The proponents tell us that this bill will increase lending to small businesses. To do so they are creating a $30 billion slush fund to make loans to smaller banks, therefore encouraging smaller banks to make loans to small businesses. Or so they say.
It is a splendid example of what I like to call McClintock’s Second Law of Political Physics: the more we invest in our mistakes, the less willing we are to correct them.
It’s apparently escaped the proponents’ attention that we are already doing precisely what the proposed new small business lending fund would do through the TARP’s existing Capital Purchase Program.
That’s the conclusion of the Special Inspector General of TARP, Neil Barofsky. He wrote to the Financial Services Committee on May 17th and said: “in terms of its basic design, its participants, its application process, and perhaps, its funding source from an oversight perspective, the (Small Business Lending Fund) would essentially be an extension of TARP’s (Capital Purchase Program).”
So if this scheme actually worked, we wouldn’t need this bill – banks would already be lending like crazy. The problem is, it doesn’t work. But some members can’t bear to face the American people and admit that they’ve squandered billions of dollars of working families’ hard-earned money. So instead they bring us more of the same.
This places an additional $30 billion of taxpayer money at risk. We’re told, don’t worry, we’ll get the money back.
When have we heard this song before? Oh yes, when they bailed out Fannie Mae and Freddie Mac. According to the Congressional Budget Office, taxpayers have now lost $145 billion heading to $400 billion.
What’s likely to happen to the $30 billion put at risk in this bill? Those banks with sound finances won’t touch this money – they don’t need it and they don’t need the federal entanglements that come with it.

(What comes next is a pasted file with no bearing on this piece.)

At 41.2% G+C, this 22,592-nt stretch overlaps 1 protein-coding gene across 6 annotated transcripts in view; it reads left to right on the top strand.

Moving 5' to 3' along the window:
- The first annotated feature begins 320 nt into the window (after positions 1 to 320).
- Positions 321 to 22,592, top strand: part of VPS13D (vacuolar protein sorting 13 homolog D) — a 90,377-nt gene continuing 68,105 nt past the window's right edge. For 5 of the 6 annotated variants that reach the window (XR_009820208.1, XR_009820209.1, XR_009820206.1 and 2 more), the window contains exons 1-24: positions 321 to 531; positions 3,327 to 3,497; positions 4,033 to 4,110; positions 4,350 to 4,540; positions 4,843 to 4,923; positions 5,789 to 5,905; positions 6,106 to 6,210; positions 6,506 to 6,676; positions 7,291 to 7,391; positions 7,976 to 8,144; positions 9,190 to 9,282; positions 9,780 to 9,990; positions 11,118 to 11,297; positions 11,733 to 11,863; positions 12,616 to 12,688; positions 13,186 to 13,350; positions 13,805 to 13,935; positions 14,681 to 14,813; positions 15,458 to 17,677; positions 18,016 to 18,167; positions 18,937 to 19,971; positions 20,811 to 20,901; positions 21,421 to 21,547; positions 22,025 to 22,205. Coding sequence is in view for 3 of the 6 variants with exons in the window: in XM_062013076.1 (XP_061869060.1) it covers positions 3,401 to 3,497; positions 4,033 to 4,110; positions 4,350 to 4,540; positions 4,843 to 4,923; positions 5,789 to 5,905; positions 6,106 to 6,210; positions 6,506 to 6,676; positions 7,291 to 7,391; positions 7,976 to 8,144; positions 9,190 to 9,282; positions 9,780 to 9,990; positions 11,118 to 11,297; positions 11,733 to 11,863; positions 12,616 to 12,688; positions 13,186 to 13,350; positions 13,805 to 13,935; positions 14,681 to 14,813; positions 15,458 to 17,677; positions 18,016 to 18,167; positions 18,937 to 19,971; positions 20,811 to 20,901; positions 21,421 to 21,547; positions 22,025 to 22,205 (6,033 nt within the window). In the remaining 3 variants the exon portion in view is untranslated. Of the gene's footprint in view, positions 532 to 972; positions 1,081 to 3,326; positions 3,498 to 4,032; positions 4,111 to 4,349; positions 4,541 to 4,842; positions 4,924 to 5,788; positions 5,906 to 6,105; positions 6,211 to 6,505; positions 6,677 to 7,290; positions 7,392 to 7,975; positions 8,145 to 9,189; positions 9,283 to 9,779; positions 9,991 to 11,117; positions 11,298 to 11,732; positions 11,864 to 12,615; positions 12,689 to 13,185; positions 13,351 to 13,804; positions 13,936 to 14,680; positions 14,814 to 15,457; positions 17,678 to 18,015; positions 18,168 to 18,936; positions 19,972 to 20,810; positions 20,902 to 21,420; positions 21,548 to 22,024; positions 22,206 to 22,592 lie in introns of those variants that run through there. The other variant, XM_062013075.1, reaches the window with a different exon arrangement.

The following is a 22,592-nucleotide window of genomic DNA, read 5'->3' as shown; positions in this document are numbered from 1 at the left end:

Only those banks with unsound finances will accept these funds, with little chance they will ever be repaid. In fact, by removing the Special Inspector General from oversight of these funds, that risk is further aggravated.
And just to be clear, there is no guarantee that a dime of this money will actually be lent to small businesses in the first place – in fact, ANY commercial or industrial loan will count towards the requirements of this bill.
After a failed $700 billion TARP, $30 billion might not sound like much. But let’s put it in perspective – the combined cleanup and economic costs of the Gulf Oil Spill are currently estimated around $17 billion. So in terms of economic damage, this bill could actually cost more than cleaning up the entire mess in the Gulf.
It’s true that small businesses are having great difficulty getting loans. So are homebuyers. Why is that?
I suspect one of the principal reasons is that unprecedented public-sector borrowing has crowded out the capital pool that would otherwise have been available to make these private-sector loans.
Under this administration and this Congress, the government is running a 1 ½ TRILLION dollar annual deficit. That’s roughly $20,000 for every family of four in America.
Where does that money come from? We borrow it. From whom do we borrow it? We borrow it from the same capital pool that would otherwise have been available to loan to small businesses and other employers seeking to add jobs, or loan to homebuyers seeking to re-enter the housing market, or to loan to consumers seeking to afford consumer purchases – and remember that two thirds of economic growth depends upon consumer spending.
But that money now isn’t available to loan to employers and homebuyers and consumers to expand the economy – because government has borrowed it in order to expand government.
That is the core of the problem. I had offered an amendment to forbid the use of this TARP III money in the presence of a deficit – for a very simple reason. If the government borrows that money to loan to one small business, that same money won’t be there to loan to another one.
Government cannot inject a single dollar into the economy that it has not first taken out of the very same economy.
But of course, this amendment was forbidden under the rule we are now considering.
Therefore, I oppose the rule and I oppose the underlying bill.
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